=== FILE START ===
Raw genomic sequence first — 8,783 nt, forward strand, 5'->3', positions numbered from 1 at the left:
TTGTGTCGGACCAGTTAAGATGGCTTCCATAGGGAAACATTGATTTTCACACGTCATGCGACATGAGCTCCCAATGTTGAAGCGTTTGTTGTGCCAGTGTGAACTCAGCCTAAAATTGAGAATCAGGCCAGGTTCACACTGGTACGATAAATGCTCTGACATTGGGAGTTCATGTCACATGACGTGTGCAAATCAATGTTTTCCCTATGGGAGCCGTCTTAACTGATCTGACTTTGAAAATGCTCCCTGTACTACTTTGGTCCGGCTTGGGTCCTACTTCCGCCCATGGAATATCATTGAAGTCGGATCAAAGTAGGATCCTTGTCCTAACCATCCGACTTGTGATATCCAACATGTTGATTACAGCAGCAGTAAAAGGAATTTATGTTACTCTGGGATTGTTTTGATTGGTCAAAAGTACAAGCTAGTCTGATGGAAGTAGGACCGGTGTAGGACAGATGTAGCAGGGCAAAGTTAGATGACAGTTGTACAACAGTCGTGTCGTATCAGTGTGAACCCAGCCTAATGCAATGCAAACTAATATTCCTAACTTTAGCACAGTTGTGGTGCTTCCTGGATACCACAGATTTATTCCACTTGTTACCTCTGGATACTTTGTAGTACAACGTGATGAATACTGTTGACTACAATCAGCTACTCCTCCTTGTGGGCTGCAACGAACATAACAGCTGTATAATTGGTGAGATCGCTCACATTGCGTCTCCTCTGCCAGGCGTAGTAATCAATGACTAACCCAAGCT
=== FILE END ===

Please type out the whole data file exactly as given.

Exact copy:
Raw genomic sequence first — 8,783 nt, forward strand, 5'->3', positions numbered from 1 at the left:
TTGTGTCGGACCAGTTAAGATGGCTTCCATAGGGAAACATTGATTTTCACACGTCATGCGACATGAGCTCCCAATGTTGAAGCGTTTGTTGTGCCAGTGTGAACTCAGCCTAAAATTGAGAATCAGGCCAGGTTCACACTGGTACGATAAATGCTCTGACATTGGGAGTTCATGTCACATGACGTGTGCAAATCAATGTTTTCCCTATGGGAGCCGTCTTAACTGATCTGACTTTGAAAATGCTCCCTGTACTACTTTGGTCCGGCTTGGGTCCTACTTCCGCCCATGGAATATCATTGAAGTCGGATCAAAGTAGGATCCTTGTCCTAACCATCCGACTTGTGATATCCAACATGTTGATTACAGCAGCAGTAAAAGGAATTTATGTTACTCTGGGATTGTTTTGATTGGTCAAAAGTACAAGCTAGTCTGATGGAAGTAGGACCGGTGTAGGACAGATGTAGCAGGGCAAAGTTAGATGACAGTTGTACAACAGTCGTGTCGTATCAGTGTGAACCCAGCCTAATGCAATGCAAACTAATATTCCTAACTTTAGCACAGTTGTGGTGCTTCCTGGATACCACAGATTTATTCCACTTGTTACCTCTGGATACTTTGTAGTACAACGTGATGAATACTGTTGACTACAATCAGCTACTCCTCCTTGTGGGCTGCAACGAACATAACAGCTGTATAATTGGTGAGATCGCTCACATTGCGTCTCCTCTGCCAGGCGTAGTAATCAATGACTAACCCAAGCT